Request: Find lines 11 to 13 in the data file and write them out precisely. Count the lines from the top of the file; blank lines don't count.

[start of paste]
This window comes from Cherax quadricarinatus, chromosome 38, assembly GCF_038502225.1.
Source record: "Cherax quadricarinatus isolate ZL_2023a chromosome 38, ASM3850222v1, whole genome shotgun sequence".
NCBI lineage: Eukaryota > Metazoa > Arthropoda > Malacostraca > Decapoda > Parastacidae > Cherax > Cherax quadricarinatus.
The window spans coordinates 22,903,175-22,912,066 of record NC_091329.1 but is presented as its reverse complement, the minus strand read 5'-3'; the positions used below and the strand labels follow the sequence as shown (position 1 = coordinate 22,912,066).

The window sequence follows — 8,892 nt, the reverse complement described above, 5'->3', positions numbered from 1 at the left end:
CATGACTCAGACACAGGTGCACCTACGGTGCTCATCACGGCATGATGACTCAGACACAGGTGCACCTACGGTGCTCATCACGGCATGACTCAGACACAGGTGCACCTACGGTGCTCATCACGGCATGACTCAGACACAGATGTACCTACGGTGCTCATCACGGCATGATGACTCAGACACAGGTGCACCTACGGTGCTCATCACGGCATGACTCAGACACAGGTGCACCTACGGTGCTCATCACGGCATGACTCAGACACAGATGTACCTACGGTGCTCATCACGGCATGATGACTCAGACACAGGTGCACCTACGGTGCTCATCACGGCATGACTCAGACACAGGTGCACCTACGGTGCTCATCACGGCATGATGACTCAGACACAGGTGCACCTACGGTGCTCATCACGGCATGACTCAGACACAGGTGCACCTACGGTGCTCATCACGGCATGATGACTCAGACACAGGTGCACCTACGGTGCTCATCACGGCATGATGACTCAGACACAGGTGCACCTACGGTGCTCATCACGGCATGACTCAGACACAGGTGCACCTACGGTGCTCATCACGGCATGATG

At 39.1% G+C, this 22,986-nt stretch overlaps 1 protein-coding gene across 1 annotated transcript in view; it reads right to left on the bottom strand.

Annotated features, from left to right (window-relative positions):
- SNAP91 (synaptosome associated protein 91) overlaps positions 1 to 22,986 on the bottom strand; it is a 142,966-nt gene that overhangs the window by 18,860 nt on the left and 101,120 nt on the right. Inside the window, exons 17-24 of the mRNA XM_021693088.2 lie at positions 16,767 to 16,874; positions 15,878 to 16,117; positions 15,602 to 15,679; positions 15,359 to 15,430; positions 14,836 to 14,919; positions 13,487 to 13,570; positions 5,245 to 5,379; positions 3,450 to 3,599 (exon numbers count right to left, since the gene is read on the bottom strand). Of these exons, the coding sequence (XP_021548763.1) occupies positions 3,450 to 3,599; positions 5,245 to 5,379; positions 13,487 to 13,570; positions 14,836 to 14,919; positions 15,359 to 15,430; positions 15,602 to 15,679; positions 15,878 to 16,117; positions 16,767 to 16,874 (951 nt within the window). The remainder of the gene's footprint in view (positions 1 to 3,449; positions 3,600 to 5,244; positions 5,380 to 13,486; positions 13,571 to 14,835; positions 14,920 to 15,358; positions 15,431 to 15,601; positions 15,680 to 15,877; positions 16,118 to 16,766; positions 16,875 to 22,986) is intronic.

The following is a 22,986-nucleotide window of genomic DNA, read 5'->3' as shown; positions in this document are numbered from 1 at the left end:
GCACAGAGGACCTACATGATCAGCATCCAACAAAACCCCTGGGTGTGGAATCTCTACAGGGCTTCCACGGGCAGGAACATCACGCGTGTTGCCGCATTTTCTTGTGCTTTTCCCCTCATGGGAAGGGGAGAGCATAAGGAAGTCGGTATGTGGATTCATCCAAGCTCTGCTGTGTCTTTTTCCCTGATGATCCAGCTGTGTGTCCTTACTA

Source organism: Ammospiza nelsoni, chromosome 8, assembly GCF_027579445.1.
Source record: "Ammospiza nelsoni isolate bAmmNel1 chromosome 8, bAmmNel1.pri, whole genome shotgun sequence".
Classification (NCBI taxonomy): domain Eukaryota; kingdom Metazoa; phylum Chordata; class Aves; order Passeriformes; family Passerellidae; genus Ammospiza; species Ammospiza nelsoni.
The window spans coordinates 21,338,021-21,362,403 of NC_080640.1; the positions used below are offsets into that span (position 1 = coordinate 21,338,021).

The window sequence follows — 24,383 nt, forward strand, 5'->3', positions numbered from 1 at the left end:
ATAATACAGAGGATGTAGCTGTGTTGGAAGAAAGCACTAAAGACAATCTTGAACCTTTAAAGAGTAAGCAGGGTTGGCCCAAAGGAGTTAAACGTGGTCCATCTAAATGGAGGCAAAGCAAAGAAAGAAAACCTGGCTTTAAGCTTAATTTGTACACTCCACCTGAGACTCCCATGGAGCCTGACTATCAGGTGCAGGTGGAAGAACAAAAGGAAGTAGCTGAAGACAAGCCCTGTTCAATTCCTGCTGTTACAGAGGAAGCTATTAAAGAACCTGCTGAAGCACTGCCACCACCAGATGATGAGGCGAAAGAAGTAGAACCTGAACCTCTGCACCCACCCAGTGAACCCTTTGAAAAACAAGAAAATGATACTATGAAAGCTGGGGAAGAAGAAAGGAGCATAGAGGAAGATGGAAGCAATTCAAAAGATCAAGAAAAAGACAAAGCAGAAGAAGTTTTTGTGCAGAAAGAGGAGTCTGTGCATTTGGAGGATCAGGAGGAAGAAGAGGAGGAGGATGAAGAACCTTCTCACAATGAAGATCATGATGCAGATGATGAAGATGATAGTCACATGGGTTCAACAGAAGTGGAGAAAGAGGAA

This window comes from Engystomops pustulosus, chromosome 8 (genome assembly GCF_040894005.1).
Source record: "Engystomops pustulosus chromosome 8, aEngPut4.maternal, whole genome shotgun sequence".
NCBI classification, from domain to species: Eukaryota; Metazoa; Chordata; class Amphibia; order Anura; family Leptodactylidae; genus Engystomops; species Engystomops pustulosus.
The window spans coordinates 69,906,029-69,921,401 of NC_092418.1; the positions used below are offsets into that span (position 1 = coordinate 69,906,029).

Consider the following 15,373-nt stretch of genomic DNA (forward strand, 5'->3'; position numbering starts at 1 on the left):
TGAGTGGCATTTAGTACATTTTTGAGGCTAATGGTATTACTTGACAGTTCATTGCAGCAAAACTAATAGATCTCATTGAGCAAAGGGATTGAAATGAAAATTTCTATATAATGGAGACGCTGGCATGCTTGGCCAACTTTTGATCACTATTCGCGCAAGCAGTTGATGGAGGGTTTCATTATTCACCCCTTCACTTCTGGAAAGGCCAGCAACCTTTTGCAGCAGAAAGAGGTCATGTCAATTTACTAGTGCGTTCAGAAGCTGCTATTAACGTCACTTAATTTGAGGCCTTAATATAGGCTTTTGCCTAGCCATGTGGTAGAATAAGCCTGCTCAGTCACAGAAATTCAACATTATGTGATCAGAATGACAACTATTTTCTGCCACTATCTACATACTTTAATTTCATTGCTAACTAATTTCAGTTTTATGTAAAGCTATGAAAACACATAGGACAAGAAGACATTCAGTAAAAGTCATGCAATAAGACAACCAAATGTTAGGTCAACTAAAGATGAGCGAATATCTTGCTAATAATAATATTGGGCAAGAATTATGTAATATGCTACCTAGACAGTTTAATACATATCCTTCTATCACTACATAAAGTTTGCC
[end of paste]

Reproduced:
GCACAGAGGACCTACATGATCAGCATCCAACAAAACCCCTGGGTGTGGAATCTCTACAGGGCTTCCACGGGCAGGAACATCACGCGTGTTGCCGCATTTTCTTGTGCTTTTCCCCTCATGGGAAGGGGAGAGCATAAGGAAGTCGGTATGTGGATTCATCCAAGCTCTGCTGTGTCTTTTTCCCTGATGATCCAGCTGTGTGTCCTTACTA

Source organism: Ammospiza nelsoni, chromosome 8, assembly GCF_027579445.1.
Source record: "Ammospiza nelsoni isolate bAmmNel1 chromosome 8, bAmmNel1.pri, whole genome shotgun sequence".